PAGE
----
New Mercedes SLS is unveiled in Munich -- photo: dpa / photoalliance
New Mercedes SLS is unveiled in Munich -- photo: dpa / photoalliance

 Frankfurt (dpa) – Some of the greenest cars you can buy are among the stars of next week’s 2013 Frankfurt motor show, the most important grandstand for Europe’s automotive industry.   The expo, in Germany’s financial centre, is a key gauge of global automaker health, which is rebounding after sharp sales drops.

Dozens of world and European premieres will be unveiled at this, the 65th, show.  German Chancellor Angela Merkel officially opens the exhibition on Thursday as the campaign for this month’s German election reaches a critical stage. The expo goes public from Saturday.  Apart from being one of Germany’s key export industries, the car business is one of the nation’s biggest employers.

There will be strong showings from Germany’s premium brands and their continental rivals, along with plenty of new mainstream cars and some more exotic machinery.

Peugeot head, Maxime Picat with the new 308 model -- photo: dpa / photoalliance
Peugeot head, Maxime Picat with the new 308 model — photo: dpa / photoalliance

The real show-stealers are purely electric low-emission cars.  The auto industry is bullish for 2014, yet – amid the swagger – Europe’s car market remains crowded, and profit margins are tight.

China offers the most growth potential, along with the United States, where car sales have rebounded. Audi, Mercedes-Benz and Porsche all boosted stateside sales in August. Overall, US sales surged to a six-year high.  China’s status as a massive market was emphasized this week by Germany’s powerful VDA manufacturers’ federation. VDA chief Matthias Wissmann said figures showed the Chinese bought 15.2 million cars in 2013 – an increase of 15 per cent over the previous year.  The number of Chinese exhibitors at the biannual horsepower parade has also increased to 129 – far more than the last time, in 2011. By contrast, there are just 21 US car companies, even though the markets are similar in terms of volume – at least for this year.

BMW’s first electric car, the i3, goes on sale in the U.S. next spring. It’s expected to go 80 to 100 miles on a single charge and has an optional, gas-powered generator that can maintain the battery’s charge if the car is too far from a charging station. (Photo by Jon Furniss/Invision/AP Images, File)
BMW’s first electric car, the i3, goes on sale in the U.S. next spring. It’s expected to go 80 to 100 miles on a single charge and has an optional, gas-powered generator that can maintain the battery’s charge if the car is too far from a charging station. (Photo by Jon Furniss/Invision/AP Images) dpa / photo alliance

   German car expert Ferdinand Dudenhoeffer said manufacturers will stifle their worries and pull out all the stops to impress.  “You won’t find any trace of problems. No one in Frankfurt is interested in spreading bad vibes,” he said.  Most industry watchers expect an improvement in the European markets soon. Carmakers will focus in Frankfurt on the challenge of finding a strategy for meeting stringent EU and US economy targets.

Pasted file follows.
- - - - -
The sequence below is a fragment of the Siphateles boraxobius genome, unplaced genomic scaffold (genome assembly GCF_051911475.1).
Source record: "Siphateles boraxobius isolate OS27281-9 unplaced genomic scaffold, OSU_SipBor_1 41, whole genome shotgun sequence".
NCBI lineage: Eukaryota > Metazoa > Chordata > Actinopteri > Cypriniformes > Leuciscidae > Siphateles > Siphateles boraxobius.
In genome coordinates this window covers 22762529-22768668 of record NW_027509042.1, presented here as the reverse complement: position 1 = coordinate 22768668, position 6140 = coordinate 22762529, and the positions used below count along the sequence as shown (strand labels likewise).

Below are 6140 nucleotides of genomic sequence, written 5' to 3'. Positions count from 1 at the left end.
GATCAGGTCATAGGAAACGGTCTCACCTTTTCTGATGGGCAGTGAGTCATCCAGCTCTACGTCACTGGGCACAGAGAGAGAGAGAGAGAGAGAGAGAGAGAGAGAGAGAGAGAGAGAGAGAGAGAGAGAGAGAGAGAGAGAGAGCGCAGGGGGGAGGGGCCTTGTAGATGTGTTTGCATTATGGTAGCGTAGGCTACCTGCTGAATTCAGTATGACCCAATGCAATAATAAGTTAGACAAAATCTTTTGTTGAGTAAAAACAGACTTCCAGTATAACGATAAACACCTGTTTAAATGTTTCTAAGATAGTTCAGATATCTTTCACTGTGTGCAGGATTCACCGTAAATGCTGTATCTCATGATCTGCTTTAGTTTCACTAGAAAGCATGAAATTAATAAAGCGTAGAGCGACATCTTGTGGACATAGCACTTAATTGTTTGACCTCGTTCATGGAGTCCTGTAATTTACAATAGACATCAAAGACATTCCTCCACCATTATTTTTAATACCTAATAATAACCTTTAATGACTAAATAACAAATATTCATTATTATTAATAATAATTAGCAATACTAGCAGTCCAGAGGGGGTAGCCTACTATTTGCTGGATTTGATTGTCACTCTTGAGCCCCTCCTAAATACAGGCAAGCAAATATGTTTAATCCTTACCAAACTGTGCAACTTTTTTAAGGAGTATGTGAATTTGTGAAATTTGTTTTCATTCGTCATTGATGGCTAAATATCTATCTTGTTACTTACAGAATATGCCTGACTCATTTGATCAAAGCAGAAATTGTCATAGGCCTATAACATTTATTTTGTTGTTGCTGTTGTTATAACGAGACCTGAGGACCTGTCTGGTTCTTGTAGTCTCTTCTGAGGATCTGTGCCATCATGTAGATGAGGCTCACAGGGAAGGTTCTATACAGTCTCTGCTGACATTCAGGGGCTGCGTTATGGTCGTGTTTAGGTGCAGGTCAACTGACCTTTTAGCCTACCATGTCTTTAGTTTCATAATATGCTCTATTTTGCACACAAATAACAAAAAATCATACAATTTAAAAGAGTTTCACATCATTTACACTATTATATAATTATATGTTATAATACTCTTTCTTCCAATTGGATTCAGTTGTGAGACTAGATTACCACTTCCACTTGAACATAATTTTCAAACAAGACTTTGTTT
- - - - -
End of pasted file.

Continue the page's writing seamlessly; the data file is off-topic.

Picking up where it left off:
Carmakers who once dismissed electric propulsion as a fad are launching all-electric or hybrid models with an e-motor linked to a petrol or diesel engine.  In some northern European countries, such as Norway and Sweden, motorists are embracing electric cars. Yet, in Germany, buyers are shying away from them, despite ambitious government plans to boost the number on the roads. The German government wants to see one million electric vehicles (EVs) on the roads by 2020 – that figure includes hybrids.

BMW has high hopes for its new i3 – one of the marque’s most important launches on home turf for years, after several sneak previews. The car was designed as an EV from the outset and is full of new technology.  The car has features like a 22-kilowatt lithium ion battery mounted amidships. It provides power to a rear-mounted electric motor that turns the rear wheels. With 170 horsepower, the i3 boasts lively acceleration, although top speed is lower than in many cars with a conventional engine. The downsides are limited range and the price. The cheapest i3 sells at 35,000 euros (around 46,000 dollars).

The newly-revamped Opel Insignia Sports Tourer -- photo: dpa / photoalliance
The newly-revamped Opel Insignia Sports Tourer — photo: dpa / photoalliance

BMW’s baby will square up in Frankfurt against the first all-electric Volkswagen Golf, a zero-emission version of Germany’s best-selling car, from Europe’s biggest carmaker. VW is also unveiling the electric version of its Up minicar. Both the e-Up and e-Golf share architecture with their respective internal combustion equivalents.

A conscience-soother for moguls is the plug-in hybrid version of the new heavyweight Mercedes-Benz S-class saloon. Meanwhile a coupe concept on the Daimler stand will showcase the more sporty next member of the high-tech flagship family. Not to be outdone, Audi is showing its made-over A8 range-topping limousine with innovative LED matrix headlamps.

Visitors on normal salaries will probably be more interested in the jacked-up Country version of the made-over Opel Insignia and revamped Skoda Yeti compact sports utility.

French volume maker Peugeot is bringing a bigger hatchback to Frankfurt, the upmarket-styled 308. This potential Golf-beater will not have an easy time of it against the German bestseller, or the equally popular Ford Focus.